In 1918 the U.S. government took over the Upper Hospital for its sick and wounded servicemen and it became the United States Base Hospital No. 37.  It was the largest American military hospital in England.  The brick buildings were supplemented by wooden huts. The 20 ward structures each contained 100 beds, giving the Hospital some 2,000 beds.  The army medical unit consisted of about 50 surgeons, 100 nurses and 200 enlisted men, most from the King's County Hospital in Brooklyn, New York.  In October King George V and Queen Mary paid a visit to the Base Hospital, chatting to the wounded soldiers, whose experience of meeting royalty was limited.  In the two hours spent there, the King had spoken to 83 soldiers from 22 different States.

When news of the Armistice was announced on 11th November, the German patients in the Dartford War Hospital and the Americans in the Base Hospital celebrated the moment together.

The Base Hospital closed at the end of the year and, in 1919, the American servicemen returned to the U.S.  Some 4,437 American soldiers had been treated during its operational lifetime, of whom 40 had died, mainly of pneumonia.  The largest convoy received had been of 202 men, followed immediately by the second largest, of 160 influenza cases from an incoming transport (25 of whom died).

(In 1955 the Hospital Veterans returned and presented a plaque to the Hospital, commemorating their stay.  The plaque is currently stored at the Dartford Museum).

After the war the Southern Hospital was used for infectious diseases and for poor children from London in need of convalescence.

By 1921 the Upper Hospital had 922 beds and the Lower 610.  By 1924 bed numbers had greatly reduced to 600 at the Upper site and 160 at the Lower.

In 1930 the LCC took over control of the Hospital; at this time the Upper Hospital had 777 beds and the Lower 767 and was used mainly for rehabilitation of infectious disease patients.

In 1938 the Royal Naval Hospital at Chatham was transferred to the Southern Hospital during the Munich crisis, along with some 300 naval personnel.  At the outbreak of WW2 it became a Group 1 Emergency Medical Service Hospital, expected to deal with a large number of casualties.  The Hospital facilities were upgraded and it became one of the largest general hospitals in England, with 1580 beds.  It received more casualties from Dunkirk than any other hospital and, throughout the war, received civilian air-raid casualties from London.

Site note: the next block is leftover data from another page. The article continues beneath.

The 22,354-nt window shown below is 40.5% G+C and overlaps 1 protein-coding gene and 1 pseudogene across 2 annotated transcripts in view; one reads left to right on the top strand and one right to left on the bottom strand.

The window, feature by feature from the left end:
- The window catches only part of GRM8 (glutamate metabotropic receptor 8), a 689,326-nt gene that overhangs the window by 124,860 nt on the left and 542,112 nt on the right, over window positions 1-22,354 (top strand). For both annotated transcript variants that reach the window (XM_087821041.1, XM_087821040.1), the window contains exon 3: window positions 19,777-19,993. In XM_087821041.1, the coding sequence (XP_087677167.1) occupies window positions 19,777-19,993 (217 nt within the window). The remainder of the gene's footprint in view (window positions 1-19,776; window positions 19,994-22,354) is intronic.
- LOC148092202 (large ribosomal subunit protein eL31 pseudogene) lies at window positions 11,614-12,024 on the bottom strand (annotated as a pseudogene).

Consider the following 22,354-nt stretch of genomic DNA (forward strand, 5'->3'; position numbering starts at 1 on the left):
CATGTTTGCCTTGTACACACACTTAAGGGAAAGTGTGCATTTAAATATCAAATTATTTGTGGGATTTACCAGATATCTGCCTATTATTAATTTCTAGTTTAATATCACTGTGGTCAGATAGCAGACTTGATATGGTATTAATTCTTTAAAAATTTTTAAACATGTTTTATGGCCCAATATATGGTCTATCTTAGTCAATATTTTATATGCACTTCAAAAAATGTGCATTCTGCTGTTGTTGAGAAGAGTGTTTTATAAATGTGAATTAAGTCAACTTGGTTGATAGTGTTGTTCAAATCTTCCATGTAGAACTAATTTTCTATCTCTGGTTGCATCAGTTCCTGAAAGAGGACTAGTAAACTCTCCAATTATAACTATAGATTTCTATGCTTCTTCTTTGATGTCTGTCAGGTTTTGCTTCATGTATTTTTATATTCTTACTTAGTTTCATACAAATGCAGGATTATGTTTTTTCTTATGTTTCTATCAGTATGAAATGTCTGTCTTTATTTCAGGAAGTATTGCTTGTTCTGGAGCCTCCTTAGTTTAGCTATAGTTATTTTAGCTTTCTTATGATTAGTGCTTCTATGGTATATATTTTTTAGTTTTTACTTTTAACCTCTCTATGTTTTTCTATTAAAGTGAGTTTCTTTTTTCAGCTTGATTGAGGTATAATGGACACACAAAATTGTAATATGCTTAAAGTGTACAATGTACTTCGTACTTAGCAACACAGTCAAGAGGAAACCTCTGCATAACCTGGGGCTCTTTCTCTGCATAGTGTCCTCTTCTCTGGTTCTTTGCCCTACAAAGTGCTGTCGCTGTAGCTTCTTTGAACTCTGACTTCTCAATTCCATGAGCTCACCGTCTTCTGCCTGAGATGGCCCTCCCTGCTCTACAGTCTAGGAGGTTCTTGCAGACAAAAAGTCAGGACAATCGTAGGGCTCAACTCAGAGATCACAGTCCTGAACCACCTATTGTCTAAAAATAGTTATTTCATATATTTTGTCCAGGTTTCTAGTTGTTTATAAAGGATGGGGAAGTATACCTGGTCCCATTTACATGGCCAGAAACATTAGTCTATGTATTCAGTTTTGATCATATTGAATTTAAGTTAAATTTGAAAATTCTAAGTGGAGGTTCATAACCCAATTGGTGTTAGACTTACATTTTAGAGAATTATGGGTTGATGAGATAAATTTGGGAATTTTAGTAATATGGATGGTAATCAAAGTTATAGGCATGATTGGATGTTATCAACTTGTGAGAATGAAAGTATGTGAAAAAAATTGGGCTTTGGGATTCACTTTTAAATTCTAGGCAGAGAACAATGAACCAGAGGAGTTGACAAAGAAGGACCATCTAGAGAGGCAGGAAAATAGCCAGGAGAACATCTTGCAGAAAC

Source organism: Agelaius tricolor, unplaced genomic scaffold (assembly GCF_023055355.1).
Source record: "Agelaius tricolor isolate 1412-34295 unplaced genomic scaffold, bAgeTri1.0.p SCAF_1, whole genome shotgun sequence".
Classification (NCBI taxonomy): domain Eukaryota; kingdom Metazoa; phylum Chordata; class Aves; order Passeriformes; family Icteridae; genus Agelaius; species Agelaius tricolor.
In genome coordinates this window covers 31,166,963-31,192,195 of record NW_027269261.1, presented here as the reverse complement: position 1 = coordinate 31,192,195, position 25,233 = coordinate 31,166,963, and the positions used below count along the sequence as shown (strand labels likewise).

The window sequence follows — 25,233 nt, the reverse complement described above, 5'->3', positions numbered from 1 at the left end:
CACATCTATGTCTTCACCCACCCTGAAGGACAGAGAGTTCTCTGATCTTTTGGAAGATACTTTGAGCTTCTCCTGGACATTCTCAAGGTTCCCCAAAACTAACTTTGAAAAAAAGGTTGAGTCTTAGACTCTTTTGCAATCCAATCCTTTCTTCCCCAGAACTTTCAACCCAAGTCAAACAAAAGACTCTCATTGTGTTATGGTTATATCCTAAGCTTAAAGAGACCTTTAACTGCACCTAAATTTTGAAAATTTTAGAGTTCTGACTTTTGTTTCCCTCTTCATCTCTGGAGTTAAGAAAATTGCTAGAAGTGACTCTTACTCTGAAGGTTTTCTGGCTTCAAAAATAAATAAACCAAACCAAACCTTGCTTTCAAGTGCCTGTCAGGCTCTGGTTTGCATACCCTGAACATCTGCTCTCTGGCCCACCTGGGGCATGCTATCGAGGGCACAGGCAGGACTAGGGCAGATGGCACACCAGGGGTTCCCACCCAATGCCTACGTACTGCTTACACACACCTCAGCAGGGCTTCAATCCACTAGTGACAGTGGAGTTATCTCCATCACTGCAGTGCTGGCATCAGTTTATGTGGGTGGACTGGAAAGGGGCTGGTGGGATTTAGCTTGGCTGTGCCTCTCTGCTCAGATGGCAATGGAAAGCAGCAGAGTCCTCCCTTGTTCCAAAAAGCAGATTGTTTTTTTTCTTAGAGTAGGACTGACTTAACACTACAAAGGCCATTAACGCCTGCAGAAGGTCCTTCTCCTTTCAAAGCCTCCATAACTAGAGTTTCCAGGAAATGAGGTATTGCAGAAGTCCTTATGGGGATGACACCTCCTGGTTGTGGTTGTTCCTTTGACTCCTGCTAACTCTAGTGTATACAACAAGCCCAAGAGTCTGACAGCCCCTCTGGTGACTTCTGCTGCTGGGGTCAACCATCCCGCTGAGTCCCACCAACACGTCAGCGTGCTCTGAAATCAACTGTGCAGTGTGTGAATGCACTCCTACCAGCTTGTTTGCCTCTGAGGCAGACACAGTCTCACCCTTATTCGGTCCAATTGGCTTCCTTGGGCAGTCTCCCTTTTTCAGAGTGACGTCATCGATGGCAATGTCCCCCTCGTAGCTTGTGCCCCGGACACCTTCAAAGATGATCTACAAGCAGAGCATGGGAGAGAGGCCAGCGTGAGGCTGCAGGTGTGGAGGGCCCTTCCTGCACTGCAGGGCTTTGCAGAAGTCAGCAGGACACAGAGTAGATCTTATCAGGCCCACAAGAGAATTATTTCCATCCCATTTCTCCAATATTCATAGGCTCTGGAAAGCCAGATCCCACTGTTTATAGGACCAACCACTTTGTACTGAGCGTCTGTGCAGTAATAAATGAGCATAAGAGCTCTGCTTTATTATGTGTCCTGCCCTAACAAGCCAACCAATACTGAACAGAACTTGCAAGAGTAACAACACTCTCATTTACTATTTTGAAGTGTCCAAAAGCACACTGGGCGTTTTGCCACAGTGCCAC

After WW2 most of the original huts built in 1887 for the Lower Hospital were demolished (the remaining buildings later became the Mabledon Hospital).

In 1948 the Southern Hospital joined the NHS.  It remained a general hospital until it closed in 1959, deemed too big and not suitable for modernization.  Patients and staff were transferred to Joyce Green Hospital.

Present status (October 2008)

In 1967 the Hospital buildings were demolished.  The Dartford by-pass - the A2 - was built through the site.  The remainder of the land is now part of Darenth Country Park.

entry to Park
The entrance to the Darenth Country Park off Gore Road.

History map
The history guide panel for Darenth Country Park mentions the Darenth Park and Southern Hospitals.

Southern Rest, the cemetery for the Southern Hospital.

Steps up to wasteland from Cemetery Road.
Looking along the entry drive from Gore Road.

Wastelands on the ridge of the Southern Hospital site.

Looking towards the Darenth Park Hospital site from near Southern Rest.

The path down from the Darenth Park Hospital site.

Soon after the Gore Farm camp opened in 1884, a local landowner, Mr Thomas Fleet, of Darenth Grange (the nearest property to the Hospital apart from the Darenth Park Imbecile Asylum) procured an injunction against the camp on the grounds that it was "injurious to the residents on his property".

The case was heard in London in November.  The residents referred to in the injunction were Mr Fleet's tenants.  One of them, a groom, stated that he had seen Hospital employees drinking in a local pub.  Other witnesses claimed that the smallpox virus could travel air-borne for one mile, and also burial of the dead was hazardous.  

Scientific witnesses were also heard and the judgment was given in favour of the Metropolitan Asylums Board in the grounds that no case of smallpox had been found among the inmates of the Asylum, who lived much nearer to the camp.
Dock LL, Pickett SE, Noyes CD, Clement FF, Fox EG, Van Meter AR 1922  History of American Red Cross Nursing.  New York, Macmillan.

Fife GB 1920 The Passing Legions:  How the American Red Cross met the American Army in Great Britain, the Gateway to France.  New York, Macmillan.

http://members.aol.com/wizzz900/page26.html (Accessed June 2009)